Animism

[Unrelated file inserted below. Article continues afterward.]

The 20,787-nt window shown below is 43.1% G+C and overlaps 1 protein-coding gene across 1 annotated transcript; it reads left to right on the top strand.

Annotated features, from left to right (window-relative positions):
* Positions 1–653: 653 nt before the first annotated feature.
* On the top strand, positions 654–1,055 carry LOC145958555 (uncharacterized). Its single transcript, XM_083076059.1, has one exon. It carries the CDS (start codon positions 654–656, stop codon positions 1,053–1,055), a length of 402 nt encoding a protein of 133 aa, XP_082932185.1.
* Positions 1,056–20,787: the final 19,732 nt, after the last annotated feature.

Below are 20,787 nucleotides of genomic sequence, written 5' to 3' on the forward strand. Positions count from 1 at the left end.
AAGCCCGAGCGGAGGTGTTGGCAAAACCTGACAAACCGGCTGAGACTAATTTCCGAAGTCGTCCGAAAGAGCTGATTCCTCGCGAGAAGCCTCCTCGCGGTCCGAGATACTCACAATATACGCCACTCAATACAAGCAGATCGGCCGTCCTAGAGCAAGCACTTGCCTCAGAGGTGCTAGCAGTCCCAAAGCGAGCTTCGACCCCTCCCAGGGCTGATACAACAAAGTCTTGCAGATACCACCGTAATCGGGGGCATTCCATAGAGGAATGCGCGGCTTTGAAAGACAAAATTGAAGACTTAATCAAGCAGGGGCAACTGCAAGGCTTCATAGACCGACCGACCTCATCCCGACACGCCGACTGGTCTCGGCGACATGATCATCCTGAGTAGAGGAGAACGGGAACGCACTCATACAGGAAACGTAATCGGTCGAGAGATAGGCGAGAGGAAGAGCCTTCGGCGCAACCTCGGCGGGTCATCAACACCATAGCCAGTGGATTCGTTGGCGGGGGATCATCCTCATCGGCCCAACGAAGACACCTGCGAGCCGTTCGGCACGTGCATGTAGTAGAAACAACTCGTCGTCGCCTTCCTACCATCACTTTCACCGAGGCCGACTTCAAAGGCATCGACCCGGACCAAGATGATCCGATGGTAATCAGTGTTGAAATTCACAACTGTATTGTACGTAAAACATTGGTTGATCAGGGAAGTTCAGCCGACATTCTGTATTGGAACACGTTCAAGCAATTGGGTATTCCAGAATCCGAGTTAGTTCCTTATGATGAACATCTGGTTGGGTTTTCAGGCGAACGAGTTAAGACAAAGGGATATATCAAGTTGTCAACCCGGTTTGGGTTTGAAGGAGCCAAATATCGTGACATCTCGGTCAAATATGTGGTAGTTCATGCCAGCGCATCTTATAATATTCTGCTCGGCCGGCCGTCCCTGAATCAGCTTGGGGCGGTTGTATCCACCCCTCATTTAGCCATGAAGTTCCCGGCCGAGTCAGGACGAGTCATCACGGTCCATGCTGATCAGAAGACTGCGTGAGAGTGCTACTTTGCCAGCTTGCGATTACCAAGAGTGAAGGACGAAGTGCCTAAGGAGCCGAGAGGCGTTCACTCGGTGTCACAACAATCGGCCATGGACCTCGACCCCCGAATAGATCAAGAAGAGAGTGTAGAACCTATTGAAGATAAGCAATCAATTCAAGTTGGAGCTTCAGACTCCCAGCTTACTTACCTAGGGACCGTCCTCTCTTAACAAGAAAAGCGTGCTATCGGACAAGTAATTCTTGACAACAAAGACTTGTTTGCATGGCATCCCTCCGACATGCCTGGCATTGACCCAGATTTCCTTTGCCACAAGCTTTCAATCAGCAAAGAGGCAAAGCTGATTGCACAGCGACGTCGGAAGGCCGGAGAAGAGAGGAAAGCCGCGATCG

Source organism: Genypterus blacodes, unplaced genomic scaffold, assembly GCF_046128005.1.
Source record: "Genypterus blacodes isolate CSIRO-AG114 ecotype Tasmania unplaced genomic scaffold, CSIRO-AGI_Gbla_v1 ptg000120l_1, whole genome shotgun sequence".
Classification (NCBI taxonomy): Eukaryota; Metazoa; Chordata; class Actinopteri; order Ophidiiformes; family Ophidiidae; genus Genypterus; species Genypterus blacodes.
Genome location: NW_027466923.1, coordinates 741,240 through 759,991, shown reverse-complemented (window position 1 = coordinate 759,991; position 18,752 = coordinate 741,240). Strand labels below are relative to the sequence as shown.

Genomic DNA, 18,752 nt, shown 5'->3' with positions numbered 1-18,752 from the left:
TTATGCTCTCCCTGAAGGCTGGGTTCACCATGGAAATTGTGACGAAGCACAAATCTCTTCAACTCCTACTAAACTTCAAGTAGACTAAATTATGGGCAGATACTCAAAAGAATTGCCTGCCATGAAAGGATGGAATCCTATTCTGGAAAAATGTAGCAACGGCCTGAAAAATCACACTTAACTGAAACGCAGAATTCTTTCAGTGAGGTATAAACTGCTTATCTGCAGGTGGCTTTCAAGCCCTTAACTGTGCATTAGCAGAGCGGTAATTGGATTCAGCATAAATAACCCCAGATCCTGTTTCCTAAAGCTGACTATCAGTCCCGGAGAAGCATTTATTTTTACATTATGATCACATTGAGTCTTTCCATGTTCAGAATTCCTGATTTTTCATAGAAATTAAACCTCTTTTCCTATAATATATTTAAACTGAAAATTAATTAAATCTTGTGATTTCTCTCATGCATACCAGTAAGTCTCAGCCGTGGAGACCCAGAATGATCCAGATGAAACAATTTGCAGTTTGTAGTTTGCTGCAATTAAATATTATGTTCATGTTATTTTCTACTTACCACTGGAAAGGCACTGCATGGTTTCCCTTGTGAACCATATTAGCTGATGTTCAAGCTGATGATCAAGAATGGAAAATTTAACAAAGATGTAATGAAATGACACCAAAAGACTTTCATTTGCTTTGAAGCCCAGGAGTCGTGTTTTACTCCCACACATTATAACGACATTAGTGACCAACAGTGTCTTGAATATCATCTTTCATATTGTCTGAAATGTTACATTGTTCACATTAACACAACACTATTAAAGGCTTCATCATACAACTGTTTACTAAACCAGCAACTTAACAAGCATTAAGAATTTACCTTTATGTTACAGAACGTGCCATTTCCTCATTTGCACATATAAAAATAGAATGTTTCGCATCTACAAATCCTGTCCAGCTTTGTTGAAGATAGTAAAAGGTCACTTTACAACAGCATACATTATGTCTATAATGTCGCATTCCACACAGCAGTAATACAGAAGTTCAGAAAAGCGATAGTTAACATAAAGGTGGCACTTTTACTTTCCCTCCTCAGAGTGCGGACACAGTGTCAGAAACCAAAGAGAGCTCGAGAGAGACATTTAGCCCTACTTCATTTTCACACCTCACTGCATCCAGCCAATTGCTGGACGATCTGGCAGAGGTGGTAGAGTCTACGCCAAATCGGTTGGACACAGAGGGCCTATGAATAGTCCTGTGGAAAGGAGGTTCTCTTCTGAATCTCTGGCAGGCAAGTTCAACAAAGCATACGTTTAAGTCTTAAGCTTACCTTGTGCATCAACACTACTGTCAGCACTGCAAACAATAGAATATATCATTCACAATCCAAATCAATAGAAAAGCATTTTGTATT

Michael Taussig spent years on the Colombian Pacific coast studying the way in which a new form of animism had been instilled amongst the laborers of the sugar industry, with regard to the arrival of capitalist forms of labor. In Colombia as well as in Mexico and other American countries, especially in urban centers such as Bogota and Mexico City, accumulation, alienation, and wage work are aspects of capitalistic societies that have become naturalized: we are the individuals who have been inserted into these societies (and in the difficult cities that serve as its setting); we buy, sell, and labor in workdays which are homogeneously compartmentalized between work and leisure; we do so as if such were ideal ways of occupying time and space, as if such ways had always been there, only waiting to emerge at the right time in history. In this scheme, and in the light of this new nature, a few creations of this very same capital acquire substance and reality, while other entities become inert objects: commodities begin to palpitate with the vital flux of exchange and valuation, while people start to look as mere producing bodies, identical and interchangeable. [...]